By Bailey Hussung
Amid a mass of ill-fitting corduroy, cheap cologne and unfortunate sweater vests, I observed the current state of American politics. I, along with others from the charity I work with, was invited to a Republican Party dinner, a great opportunity for a small charity like us to get the word out. Many influential community members would be there, and I was excited to mingle and chat with local movers-and-shakers. However, what I found there was almost sickening.
Here I had come in, bright-eyed and bushy-tailed, ready to launch into my spiel about the service I do and ways to get involved. Instead, I found that the people were only concerned with their own accomplishments. I can’t say how many times the topic was turned from our charity to what college they went to, how much they’d done for the party, how much money they’d raised, how many times they’d spoken with the governor, etc. I stepped back just to look at the crowd. Conversations like the one I had just had were happening throughout the room: tight, fake smiles, petty compliments and judgemental eyes, none the genuine care for the community I had hoped for.
Being a teenaged girl, I am no stranger to gossip, but what these people did put our gossip to shame. Old women in hushed tones pointed their long, hypocritical fingernails at an unlucky victims across the room, telling their companions of divorces, bankruptcies and personal failures.
But nothing in the world was worse to them than being a Democrat. These disgusting, vile people, they said, were Communists, corrupt and needed to be impeached. Talk was of ways to dethrone Democrats, not fixing our community. While we were eating dinner, a crude gif of various Democratic Party members with their heads photoshopped onto gyrating bodies played on a projector screen. I might have expected this out of my 13-year-old brother, not the leaders of our state.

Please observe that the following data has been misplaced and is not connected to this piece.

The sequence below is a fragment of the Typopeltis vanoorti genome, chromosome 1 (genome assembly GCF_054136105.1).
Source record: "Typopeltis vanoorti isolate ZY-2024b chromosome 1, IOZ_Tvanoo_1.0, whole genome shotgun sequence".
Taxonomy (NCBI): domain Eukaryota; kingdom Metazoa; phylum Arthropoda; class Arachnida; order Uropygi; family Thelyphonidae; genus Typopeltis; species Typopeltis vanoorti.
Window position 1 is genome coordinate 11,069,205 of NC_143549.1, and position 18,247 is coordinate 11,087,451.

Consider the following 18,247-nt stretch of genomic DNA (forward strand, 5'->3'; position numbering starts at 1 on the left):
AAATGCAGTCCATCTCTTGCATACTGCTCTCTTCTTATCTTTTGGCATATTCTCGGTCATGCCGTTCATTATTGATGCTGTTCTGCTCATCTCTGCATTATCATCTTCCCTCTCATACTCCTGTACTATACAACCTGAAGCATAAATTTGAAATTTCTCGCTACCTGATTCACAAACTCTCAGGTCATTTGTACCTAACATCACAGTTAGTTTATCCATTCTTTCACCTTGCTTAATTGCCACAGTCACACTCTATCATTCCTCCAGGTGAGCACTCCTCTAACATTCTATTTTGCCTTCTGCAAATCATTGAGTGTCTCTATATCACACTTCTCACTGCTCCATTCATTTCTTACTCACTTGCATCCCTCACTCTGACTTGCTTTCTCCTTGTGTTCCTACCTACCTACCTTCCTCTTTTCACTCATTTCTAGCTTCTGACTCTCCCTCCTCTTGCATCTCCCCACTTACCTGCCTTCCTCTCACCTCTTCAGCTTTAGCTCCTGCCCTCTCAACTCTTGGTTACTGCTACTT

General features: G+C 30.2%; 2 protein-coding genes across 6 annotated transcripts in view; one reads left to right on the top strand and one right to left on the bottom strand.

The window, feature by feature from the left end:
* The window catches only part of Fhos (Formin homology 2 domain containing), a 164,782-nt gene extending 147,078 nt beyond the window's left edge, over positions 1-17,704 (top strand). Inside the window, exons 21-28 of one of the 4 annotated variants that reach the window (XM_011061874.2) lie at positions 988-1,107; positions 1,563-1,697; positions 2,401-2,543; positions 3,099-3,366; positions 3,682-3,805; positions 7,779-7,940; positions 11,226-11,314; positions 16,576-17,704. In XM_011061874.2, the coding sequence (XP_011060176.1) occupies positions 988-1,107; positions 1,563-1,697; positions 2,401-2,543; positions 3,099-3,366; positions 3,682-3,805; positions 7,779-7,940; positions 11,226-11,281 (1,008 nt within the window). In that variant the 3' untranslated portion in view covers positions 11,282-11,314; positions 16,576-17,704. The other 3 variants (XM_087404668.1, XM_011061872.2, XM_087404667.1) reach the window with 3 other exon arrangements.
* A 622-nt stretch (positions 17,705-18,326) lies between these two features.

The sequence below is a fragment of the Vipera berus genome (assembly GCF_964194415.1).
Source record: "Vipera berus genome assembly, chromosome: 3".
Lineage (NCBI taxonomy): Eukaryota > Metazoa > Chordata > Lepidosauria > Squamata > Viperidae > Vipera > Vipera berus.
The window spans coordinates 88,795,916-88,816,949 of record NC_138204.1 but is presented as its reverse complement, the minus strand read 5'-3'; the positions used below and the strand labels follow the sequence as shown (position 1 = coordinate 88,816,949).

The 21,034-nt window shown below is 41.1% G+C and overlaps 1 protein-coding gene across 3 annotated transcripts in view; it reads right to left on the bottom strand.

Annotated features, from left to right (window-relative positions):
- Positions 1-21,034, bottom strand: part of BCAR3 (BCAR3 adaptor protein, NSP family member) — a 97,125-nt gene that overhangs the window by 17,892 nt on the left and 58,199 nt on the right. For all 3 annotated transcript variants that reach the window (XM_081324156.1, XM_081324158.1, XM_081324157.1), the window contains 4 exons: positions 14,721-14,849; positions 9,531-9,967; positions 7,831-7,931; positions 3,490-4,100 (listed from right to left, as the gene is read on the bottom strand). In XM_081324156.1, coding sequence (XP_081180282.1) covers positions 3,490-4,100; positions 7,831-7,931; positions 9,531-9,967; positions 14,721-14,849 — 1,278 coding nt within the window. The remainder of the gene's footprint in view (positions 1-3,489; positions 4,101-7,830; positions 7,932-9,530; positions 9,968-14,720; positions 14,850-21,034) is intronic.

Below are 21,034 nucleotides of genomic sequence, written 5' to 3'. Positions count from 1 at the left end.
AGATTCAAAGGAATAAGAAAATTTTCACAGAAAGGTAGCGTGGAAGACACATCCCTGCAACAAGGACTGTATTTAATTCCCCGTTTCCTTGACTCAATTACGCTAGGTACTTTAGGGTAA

These kinds of things happen in both parties, which is the problem. Here we were, active and involved young people, and none of the many politicians in attendance even bothered to speak to us. They were too concerned with shaking the same hands over and over, and complementing the same cheap brooches. Young people are undeniably the future of the country; and if I was a public official looking for vote, the three impressionable young girls standing in the middle of the room would be who I would go for. Politicians are too disconnected with the sentiments and desires of the younger generation.
The parties, in addition to hating each other, are not even united from within. Harpies and dispassionate elderly men looking for reelection tore each other apart, then asked about the grandchildren.The backstabbing attitude was not even put aside for a small fundraising dinner. Instead of self-serving, public officials should look to build others up, that way truly the strongest, most qualified candidate from the party gets the job, making the whole party look good.
The hatred of the other party was just downright ridiculous. So what, they have different views on tax reforms, budgets, and healthcare, but does that really qualify them as “America-hating anarchists?” No. We all live in the same country and want what is best. Simply acknowledging that fact is something both parties fail to do. They get so caught up in arguing with each other, they lose sight of benefitting the American people.
With disfunction in all levels of our government, it’s easy to see why bipartisanship is almost nonexistent. Teamwork and compromise, principles this country was founded on, have been forgotten in the self-serving environment of politics. After seeing where this disagreement and grief has gotten us, can our generation do any better?